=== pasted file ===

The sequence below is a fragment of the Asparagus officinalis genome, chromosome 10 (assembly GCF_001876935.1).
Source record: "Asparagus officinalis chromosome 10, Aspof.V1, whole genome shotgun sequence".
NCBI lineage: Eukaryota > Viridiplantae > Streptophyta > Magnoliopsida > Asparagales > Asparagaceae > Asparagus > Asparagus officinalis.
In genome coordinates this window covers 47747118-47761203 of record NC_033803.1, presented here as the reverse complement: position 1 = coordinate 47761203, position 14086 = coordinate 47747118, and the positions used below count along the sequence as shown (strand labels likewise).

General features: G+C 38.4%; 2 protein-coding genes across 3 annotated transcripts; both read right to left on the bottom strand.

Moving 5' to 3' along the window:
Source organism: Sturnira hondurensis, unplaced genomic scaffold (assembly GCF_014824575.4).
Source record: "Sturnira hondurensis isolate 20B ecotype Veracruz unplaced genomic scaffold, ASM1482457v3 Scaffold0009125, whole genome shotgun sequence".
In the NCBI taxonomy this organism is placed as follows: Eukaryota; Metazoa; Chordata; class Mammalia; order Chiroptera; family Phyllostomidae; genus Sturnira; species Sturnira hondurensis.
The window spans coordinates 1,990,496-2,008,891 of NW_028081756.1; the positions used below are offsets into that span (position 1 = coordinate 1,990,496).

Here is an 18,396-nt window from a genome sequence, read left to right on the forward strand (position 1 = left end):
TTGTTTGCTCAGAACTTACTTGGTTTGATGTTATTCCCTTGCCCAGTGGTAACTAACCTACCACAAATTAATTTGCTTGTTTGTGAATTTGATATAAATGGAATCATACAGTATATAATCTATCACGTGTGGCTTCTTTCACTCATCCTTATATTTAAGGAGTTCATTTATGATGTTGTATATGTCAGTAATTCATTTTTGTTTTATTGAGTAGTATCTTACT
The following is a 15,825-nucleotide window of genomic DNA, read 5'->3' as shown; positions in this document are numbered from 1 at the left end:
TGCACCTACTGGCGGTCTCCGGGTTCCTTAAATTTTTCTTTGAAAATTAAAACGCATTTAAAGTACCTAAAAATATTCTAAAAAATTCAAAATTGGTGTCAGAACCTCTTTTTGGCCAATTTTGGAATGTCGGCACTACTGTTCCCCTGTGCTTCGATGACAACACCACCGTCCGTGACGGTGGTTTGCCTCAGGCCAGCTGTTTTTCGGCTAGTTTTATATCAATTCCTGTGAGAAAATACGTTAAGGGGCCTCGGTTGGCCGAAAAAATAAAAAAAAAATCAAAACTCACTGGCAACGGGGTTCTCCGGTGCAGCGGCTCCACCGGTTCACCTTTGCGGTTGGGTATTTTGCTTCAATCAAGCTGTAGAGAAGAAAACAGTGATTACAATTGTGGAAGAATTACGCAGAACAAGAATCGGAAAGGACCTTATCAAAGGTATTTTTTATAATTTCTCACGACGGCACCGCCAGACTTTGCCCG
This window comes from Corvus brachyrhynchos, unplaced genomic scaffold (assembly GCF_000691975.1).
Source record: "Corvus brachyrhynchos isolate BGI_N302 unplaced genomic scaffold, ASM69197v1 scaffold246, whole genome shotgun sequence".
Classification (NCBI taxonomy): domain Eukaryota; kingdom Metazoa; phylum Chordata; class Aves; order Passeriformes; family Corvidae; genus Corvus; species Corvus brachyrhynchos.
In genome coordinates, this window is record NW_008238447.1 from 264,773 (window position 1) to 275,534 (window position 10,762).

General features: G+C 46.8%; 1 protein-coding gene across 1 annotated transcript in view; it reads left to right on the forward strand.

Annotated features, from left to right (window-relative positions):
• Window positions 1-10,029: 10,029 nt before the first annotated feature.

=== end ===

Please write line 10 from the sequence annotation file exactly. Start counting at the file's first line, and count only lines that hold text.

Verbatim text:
The window spans coordinates 1,990,496-2,008,891 of NW_028081756.1; the positions used below are offsets into that span (position 1 = coordinate 1,990,496).